The Rev. Canon Nancy Grace Van Dyke Platt, whose ministry focused on pastoral care, died September 14 at 84.
A native of Kane, Pennsylvania, she was a graduate of Hobart and William Smith Colleges and Seabury-Western Theological Seminary. She worked as a medical technologist before pursuing ordained ministry. She was ordained deacon in 1975 and priest in 1980.
After completing seminary, she served at Church of the Epiphany and Bishop Anderson House in Chicago. She became rector of St. Matthew’s Church in Hallowell, Maine, in 1984, and remained there until retiring in 2004.
Her writing on pastoral care included “Betrayal and Healing: The Aftermath of Judas’ Kiss,” in The Journal of Pastoral Care (with Richard H. Hall), and the books Pastoral Care to the Cancer Patient and So You Think You Don’t Know One? Addiction and Recovery in Clergy and Congregations. Bishop Chilton Knudsen designated her as a canon upon Platt’s retirement.
She is survived by two sons, a daughter, and seven grandchildren.
The Rev. Diane L. Rhodes, whose second-vocation calling as a priest was marked by generosity and care for the poor, died September 14 at 73.
Born in Pittsburgh, she was a graduate of the University of Chicago and worked in management with the Illinois Bell Telephone Co. for many years before sensing a call to ordained ministry.
In 2004 she completed seminary at Drew Theological School. She was ordained deacon and priest in 2005. She became rector of St. Andrew’s Episcopal Church in Harrington Park, New Jersey, in 2007, and remained there until her retirement 14 years later.
The mayor of Harrington Park expressed gratitude for her years of service to the borough, including assistance to homeless people.
An obituary prepared by the family noted wryly that her compassion extended to a National Football League team: “She will be remembered by many, young and old, for her passion and compassion, as well as her support of all those in need (including the Pittsburgh Steelers, of whom she was a dedicated fan).”
She is survived by a sister-in-law and two nephews.
The Rev. Harry Steadman Tipton joined a church at 13 because of the kindness Christians showed him after his mother’s death. He died September 10 at 85, after many years of repeating his favorite saying: “Ain’t Jesus good?”
Born in Knoxville, Tennessee, he was a graduate of Louisiana State University and Seabury-Western Theological Seminary. He was ordained deacon in 1965 and priest in 1966. After seminary, he was priest in charge at Holy Comforter Church, Lecompte, and Trinity Episcopal Church, Cheneyville, Louisiana.
He joined the U.S. Air Force as an officer and chaplain, serving 21 years and retiring as a major. He received many honors, including the Air Force Commendation Medal with three oak leaf clusters. His years in the Air Force took the family to Osan, South Korea; Adana, Turkey; and several cities in the United States.
After retiring from the Air Force, Fr. Tipton served as rector of Church of the Epiphany in Crestview, Florida. He was passionate about prison ministry and served as a chaplain in the Florida state prison system for 10 years.
Fr. Tipton is survived by his former wife, five children, and 15 grandchildren.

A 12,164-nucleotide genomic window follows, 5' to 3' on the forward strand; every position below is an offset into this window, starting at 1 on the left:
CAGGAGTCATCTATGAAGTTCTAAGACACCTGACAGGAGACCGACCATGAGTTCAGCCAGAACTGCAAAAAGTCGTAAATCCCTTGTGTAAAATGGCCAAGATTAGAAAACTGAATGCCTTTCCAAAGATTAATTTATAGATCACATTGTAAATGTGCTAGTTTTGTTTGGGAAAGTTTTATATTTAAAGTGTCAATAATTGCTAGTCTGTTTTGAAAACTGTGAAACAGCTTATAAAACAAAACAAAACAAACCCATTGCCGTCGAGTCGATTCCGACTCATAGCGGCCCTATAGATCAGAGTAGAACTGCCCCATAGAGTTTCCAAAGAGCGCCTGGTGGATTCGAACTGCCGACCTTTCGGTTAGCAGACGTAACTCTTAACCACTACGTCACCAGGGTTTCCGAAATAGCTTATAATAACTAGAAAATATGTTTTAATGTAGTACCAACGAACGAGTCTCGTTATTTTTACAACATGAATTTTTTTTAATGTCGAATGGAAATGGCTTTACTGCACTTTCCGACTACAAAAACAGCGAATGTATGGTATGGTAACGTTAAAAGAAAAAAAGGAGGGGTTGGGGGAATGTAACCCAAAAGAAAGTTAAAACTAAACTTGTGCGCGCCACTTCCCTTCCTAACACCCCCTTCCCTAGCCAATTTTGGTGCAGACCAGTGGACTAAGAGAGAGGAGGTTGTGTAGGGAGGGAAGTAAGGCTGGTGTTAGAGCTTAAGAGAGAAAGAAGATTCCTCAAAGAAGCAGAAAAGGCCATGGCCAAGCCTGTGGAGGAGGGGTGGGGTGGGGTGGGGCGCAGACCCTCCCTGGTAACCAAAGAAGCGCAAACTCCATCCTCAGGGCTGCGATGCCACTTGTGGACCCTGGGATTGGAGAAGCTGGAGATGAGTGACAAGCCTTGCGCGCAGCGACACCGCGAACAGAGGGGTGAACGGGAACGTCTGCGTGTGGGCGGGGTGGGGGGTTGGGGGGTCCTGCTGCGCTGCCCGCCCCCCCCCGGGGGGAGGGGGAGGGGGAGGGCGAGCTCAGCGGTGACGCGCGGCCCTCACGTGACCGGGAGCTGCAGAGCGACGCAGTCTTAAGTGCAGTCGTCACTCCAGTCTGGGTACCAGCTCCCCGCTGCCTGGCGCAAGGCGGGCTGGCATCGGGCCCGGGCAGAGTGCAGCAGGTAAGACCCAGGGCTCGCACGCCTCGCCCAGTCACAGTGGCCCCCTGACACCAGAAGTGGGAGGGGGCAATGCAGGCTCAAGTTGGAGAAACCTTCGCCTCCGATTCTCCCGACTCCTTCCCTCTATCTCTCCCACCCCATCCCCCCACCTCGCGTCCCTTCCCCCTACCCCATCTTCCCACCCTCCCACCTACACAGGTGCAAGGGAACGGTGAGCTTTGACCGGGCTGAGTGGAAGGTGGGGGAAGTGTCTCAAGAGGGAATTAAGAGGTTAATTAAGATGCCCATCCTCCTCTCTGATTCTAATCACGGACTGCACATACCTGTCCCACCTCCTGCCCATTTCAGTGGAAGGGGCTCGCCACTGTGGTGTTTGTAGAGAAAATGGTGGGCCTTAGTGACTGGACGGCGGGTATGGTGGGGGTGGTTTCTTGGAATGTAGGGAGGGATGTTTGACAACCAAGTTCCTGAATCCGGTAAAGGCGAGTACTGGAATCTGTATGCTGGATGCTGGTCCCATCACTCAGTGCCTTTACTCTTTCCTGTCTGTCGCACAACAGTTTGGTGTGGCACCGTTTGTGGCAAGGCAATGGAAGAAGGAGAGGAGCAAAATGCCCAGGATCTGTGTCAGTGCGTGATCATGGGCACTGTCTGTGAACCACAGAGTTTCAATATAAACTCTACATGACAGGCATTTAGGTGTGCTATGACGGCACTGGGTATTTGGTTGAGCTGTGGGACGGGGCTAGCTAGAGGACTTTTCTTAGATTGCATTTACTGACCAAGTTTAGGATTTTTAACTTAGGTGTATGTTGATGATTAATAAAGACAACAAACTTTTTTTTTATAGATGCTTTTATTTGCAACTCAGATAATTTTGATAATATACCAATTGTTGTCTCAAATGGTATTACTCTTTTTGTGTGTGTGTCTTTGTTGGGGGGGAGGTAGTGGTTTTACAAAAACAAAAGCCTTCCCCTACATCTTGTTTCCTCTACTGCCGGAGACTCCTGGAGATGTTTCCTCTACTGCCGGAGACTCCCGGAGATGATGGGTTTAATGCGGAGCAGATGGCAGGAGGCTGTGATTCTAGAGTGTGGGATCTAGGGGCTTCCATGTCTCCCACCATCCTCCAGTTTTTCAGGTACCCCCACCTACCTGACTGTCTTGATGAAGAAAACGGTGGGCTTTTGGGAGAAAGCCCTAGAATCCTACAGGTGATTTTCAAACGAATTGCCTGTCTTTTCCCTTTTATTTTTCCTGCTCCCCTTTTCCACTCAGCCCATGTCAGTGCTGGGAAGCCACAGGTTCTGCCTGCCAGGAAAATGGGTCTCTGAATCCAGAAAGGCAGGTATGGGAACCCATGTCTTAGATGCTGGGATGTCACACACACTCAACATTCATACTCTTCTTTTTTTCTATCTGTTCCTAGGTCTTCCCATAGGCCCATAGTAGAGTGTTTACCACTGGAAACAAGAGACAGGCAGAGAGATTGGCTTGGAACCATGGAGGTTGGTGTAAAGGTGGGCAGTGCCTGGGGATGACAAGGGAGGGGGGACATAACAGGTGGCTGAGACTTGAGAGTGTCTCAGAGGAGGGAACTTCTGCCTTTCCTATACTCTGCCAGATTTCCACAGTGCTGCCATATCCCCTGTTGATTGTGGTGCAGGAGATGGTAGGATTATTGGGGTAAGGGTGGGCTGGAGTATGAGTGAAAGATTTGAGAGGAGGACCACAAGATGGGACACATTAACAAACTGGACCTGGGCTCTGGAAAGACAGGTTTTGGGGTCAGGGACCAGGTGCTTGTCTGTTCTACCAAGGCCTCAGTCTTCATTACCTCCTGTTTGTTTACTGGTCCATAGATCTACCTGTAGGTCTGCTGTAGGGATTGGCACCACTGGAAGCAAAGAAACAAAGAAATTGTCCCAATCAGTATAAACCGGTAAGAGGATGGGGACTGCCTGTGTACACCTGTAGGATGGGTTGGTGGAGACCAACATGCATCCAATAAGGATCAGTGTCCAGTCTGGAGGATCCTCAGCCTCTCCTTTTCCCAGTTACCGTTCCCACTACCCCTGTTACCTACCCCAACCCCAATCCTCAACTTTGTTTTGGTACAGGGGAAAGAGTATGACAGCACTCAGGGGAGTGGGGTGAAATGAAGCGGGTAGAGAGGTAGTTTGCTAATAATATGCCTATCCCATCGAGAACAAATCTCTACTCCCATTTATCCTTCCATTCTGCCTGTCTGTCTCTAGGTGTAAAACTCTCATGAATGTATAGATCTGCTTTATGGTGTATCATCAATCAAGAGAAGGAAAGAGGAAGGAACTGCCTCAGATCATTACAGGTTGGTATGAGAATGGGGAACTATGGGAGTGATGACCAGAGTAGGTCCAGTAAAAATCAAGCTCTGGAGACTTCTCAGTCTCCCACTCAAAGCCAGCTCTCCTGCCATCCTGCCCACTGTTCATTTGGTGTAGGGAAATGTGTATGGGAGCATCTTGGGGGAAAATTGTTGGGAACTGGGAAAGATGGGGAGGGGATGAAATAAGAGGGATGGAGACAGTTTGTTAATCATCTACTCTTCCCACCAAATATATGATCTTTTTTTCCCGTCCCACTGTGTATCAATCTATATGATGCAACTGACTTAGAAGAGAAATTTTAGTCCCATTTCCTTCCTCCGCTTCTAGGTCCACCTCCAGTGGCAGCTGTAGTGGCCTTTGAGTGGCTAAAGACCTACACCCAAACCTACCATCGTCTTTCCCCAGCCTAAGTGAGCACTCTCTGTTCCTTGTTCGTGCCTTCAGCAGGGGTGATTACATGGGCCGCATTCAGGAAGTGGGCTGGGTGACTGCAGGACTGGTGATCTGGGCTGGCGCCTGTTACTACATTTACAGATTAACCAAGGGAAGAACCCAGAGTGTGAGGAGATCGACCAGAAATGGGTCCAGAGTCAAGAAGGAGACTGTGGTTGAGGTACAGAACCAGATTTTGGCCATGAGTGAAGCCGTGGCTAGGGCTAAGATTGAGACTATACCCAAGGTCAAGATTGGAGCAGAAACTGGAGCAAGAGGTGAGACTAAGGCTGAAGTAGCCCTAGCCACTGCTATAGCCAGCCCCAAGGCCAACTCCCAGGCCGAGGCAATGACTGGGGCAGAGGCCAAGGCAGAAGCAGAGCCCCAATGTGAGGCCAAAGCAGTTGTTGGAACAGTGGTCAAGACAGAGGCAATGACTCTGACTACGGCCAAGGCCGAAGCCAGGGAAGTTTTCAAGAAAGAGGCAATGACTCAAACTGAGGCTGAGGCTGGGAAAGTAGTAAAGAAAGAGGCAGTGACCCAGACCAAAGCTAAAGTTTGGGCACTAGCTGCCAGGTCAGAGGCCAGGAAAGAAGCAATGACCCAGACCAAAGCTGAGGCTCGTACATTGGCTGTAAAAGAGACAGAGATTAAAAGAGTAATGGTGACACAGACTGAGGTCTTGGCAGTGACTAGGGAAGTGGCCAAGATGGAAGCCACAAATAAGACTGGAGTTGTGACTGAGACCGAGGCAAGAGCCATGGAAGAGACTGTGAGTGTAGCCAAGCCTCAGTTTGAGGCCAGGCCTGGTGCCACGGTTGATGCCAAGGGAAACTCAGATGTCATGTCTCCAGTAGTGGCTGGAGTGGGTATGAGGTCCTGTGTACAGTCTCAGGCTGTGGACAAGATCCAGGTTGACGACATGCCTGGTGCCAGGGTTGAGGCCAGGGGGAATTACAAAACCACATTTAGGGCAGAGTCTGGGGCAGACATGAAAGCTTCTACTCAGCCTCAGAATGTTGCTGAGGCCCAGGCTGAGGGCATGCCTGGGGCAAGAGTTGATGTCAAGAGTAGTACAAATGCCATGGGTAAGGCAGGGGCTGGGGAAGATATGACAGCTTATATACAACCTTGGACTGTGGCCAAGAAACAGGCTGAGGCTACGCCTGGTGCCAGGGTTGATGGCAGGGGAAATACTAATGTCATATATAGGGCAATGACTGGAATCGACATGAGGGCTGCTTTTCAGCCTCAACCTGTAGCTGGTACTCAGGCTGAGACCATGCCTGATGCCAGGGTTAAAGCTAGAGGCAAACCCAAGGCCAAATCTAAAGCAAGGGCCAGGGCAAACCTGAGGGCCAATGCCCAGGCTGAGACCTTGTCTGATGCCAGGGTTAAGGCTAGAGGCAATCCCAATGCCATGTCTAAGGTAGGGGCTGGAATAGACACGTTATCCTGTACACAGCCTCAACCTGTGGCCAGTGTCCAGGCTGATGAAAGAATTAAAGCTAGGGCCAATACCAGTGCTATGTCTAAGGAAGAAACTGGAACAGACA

The Rev. James (Jim) Malcolm Warrington, who served in the Army during World War II and the Air Force during the Vietnam War, died August 17, one month shy of 96.
Born in Boston to parents who moved frequently during the Great Depression, he attended Virginia Military Institute (VMI) for one semester before he was drafted into the U.S. Army during World War II. After the war, he was deployed to Munich, where he worked on securing and rebuilding the city.
When his Army enlistment was over, Warrington completed his studies at VMI and then joined the newly created U.S. Air Force ROTC program. After graduation, he served in the Air Force Reserve while working in the Department of Defense and the National Security Agency (NSA).
After five years working at the NSA, he sensed a call to ordained ministry. He completed a degree at the University of the South’s School of Theology, and was ordained deacon in 1960 and priest in 1961. He served as an assistant priest in Tenafly, New Jersey, and McLean, Virginia, and earned a master in business administration from Fairleigh Dickinson University in 1966.
Fr. Warrington enlisted in the Air Force as a military chaplain during the Vietnam War. His desire to serve as a military chaplain was inspired by his having known the Rev. George L. Fox, one of the four Dorset Martyrs, who perished on the SS Dorchester.
At the end of his military career, Fr. Warrington settled in northern Virginia, living for decades in Falls Church. Until he entered a senior living facility in 2010, he lived a simple life without television, internet, or air conditioning. His life was filled with God, books, friends, pet cats, and his collection of model trains.
He is survived by a nephew, two nieces, and a grandniece.
The Rev. John R. Neilson, a U.S. Marine Corps veteran of the Korean War, died May 4 at 89.
Born in New York City, he was a graduate of Lycoming College and Philadelphia Divinity School. He was ordained deacon and priest in 1961, and served parishes in New Jersey for all of his ordained ministry. He was named rector emeritus of All Saints Episcopal Church, Scotch Plains, after serving as its rector from 1969 to 1997.
Among his involvement in many church and civic groups, he was an oblate of the Order of St. Benedict and a prelate of the Order of the Noble Companion of the Swan, an international order of Christian chivalry and knighthood.
Fr. Neilson is survived by Sandy, his wife of 59 years; his sister, Anne; a son; and two grandchildren.